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Welsh employers are feeling the impact of skills shortage in poor staff wellbeing, increased workload and decreased profitability

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According to The Open University’s Business Barometer 2022 report, published in partnership with the British Chambers of Commerce, Welsh organisations are experiencing the knock-on effect of ongoing skills shortages and recruitment challenges, as more than three quarters (77%) report seeing reduced output, profitability or growth.

  • Data from The Open University and British Chambers of Commerce show almost three-quarters (70%) of organisations say the impact of skills shortages is causing increased workload on other staff, while 77% are seeing reduced output, profitability, or growth
  • More than two-thirds (69%) of SMEs are currently facing skills shortages
  • 52% of organisations have implemented some form of written plan around recruitment, training, addressing skills shortages, ESG, or D&I.

The Open University’s annual report which provides a temperature check on the UK skills landscape, also highlighted the effect the skills shortage is having on staff morale and wellbeing, as almost three-quarters (70%) of organisations say the impact increases workload on other staff. This statistic has crept up since last year when only 60% of respondents claimed their staff were experiencing additional pressure.

To address the problem, around two-fifths (41%) of Welsh businesses surveyed will increase investment in staff training over the next year. The knock-on effect of these shortages is also impacting company growth as 24% of businesses say they have had to turn down work or are not able to bid for work due to their staff shortage.

The report also revealed more than two-thirds (69%) of respondents in Wales are currently facing skills shortages, a dramatic rise on last year's report where only a quarter (32 per cent) believed that finding staff with the right skillset was the single biggest challenge facing businesses. Organisations across the UK reported they were feeling the full impact of complex socio-economic issues such as Covid-19, Brexit, the war in Ukraine and rising business costs – all feeding into the skills shortage.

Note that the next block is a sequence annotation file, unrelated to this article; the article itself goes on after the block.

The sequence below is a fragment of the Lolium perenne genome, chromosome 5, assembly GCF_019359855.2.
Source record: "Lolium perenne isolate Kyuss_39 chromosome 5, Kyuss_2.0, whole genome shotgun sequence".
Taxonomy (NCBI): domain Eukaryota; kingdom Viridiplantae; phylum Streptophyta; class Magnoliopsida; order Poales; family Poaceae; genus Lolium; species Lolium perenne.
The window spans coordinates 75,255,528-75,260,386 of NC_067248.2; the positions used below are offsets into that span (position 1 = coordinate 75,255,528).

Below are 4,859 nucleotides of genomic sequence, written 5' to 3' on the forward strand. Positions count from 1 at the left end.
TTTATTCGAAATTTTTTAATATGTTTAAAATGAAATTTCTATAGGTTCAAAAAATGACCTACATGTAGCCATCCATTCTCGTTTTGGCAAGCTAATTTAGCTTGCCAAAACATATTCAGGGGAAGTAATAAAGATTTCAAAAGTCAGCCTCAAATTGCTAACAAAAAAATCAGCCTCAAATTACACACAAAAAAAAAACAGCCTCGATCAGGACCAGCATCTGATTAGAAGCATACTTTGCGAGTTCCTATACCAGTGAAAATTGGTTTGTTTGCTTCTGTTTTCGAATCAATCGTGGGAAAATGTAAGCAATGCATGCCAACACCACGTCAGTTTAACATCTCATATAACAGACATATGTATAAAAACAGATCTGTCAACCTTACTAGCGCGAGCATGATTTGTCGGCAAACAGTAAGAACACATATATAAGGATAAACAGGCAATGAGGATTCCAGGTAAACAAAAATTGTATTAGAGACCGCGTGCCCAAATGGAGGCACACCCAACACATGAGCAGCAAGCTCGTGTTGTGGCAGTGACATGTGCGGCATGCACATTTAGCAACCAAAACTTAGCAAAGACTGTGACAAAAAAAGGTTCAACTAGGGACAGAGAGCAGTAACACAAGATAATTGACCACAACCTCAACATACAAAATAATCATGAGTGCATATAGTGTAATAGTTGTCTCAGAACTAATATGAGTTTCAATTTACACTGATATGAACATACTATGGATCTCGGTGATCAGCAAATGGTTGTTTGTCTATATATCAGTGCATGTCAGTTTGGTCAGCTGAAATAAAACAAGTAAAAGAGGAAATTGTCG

More than half (52%) or Welsh organisations have implemented some form of written plan around recruitment, training, addressing skills shortages, ESG, or D&I. Yet only two-fifths (41%) say they will increase investment in staff training over the next year suggesting financial pressures are taking over.

Interestingly, less than a fifth (15%) of organisations in Wales say that on balance, the trend towards remote working has helped them to attract new staff, while 7% say that it has caused them to lose staff.

The Open University partners with the British Chambers of Commerce for the first time for its 2022 Business Barometer report. Based on a survey of 130 Welsh employers conducted by the British Chambers of Commerce, the report is an annual temperature check on the UK’s business landscape across a multitude of different UK nations, regions and sectors.

Our Business Barometer report highlights the need for employers to take a long-term strategic approach to addressing the skills gaps and that it's more important than ever to take a proactive view on employees skills. The report also shows that recruitment is tougher than ever and that places a focus on growing talent from within and opening up opportunities for hidden talent both inside and outside the organisation. Critically, staff seem to be under more pressure than ever, looking at last year's report, an increased amount of employers admit that the skills shortage is increasing their teams workload and wellbeing. Through The Open University’s work with employers, we’ve seen how education can make a huge difference to workforce impact and diversity. Education is a huge enabler and has a vital role to easing and solving the skills shortage. If we can harness the ambitions of our people who deliver products and services, then it’s a win-win for all. 

Viren Patel
Director of the Business Development Unit at The Open University

Jane Gratton, Head of People Policy at the British Chamber of Commerce added:

“These results confirm the skills shortages problems are worsening and the country can ill afford this drag on the economy as we begin to recover from the pandemic and grapple with the impact of geo-political events. Planning for skills has never been more important and it’s time for employers, training providers and policy makers to work together to ensure the skills system delivers for individuals, businesses and the economy.”

Since 2018, the OU in Wales has offered a degree apprenticeship in Applied Software Engineering. The course gives apprentices the training they need to work in software engineering, while earning a salary at a Welsh employer.

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